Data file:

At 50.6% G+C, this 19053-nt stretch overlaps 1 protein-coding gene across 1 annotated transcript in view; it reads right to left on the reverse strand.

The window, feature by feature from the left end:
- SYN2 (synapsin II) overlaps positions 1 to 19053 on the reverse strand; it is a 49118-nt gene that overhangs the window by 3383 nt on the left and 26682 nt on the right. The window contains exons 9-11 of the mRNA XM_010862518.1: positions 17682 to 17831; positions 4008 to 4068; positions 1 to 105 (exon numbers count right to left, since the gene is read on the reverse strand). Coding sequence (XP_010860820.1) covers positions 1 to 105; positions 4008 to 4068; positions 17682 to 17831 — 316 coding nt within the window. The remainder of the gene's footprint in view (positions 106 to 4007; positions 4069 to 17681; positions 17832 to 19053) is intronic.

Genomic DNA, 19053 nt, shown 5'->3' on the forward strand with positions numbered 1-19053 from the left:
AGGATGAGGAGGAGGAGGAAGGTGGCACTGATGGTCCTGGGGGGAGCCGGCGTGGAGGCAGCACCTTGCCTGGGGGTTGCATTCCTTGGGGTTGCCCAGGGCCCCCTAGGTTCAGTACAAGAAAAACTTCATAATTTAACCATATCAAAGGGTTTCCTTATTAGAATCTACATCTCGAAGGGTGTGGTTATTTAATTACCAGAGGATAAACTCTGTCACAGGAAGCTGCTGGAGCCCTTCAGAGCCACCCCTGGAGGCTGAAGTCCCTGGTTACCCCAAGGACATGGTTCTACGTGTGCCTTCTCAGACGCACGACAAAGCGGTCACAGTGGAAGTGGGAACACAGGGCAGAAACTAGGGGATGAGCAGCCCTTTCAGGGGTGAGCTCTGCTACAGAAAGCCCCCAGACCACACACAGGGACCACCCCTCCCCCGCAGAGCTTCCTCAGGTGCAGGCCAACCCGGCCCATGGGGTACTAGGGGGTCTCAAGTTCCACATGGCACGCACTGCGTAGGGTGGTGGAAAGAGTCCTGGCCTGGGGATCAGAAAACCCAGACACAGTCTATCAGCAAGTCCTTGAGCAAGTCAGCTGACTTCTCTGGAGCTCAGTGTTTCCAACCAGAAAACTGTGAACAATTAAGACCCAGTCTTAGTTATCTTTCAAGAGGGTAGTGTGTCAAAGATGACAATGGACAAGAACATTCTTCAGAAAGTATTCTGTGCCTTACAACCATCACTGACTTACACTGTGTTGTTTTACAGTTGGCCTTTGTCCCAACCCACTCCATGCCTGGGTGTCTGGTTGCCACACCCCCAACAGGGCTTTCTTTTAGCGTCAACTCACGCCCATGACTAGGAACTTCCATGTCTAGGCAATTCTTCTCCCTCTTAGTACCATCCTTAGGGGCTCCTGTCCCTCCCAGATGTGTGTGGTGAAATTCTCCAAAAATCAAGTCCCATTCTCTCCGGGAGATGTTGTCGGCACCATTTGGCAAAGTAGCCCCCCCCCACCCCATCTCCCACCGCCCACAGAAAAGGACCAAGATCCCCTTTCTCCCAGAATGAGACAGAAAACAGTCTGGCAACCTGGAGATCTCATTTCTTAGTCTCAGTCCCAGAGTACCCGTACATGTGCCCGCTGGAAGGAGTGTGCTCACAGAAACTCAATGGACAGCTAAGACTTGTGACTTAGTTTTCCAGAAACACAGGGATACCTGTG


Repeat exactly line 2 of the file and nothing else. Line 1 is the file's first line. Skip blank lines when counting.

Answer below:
The window, feature by feature from the left end: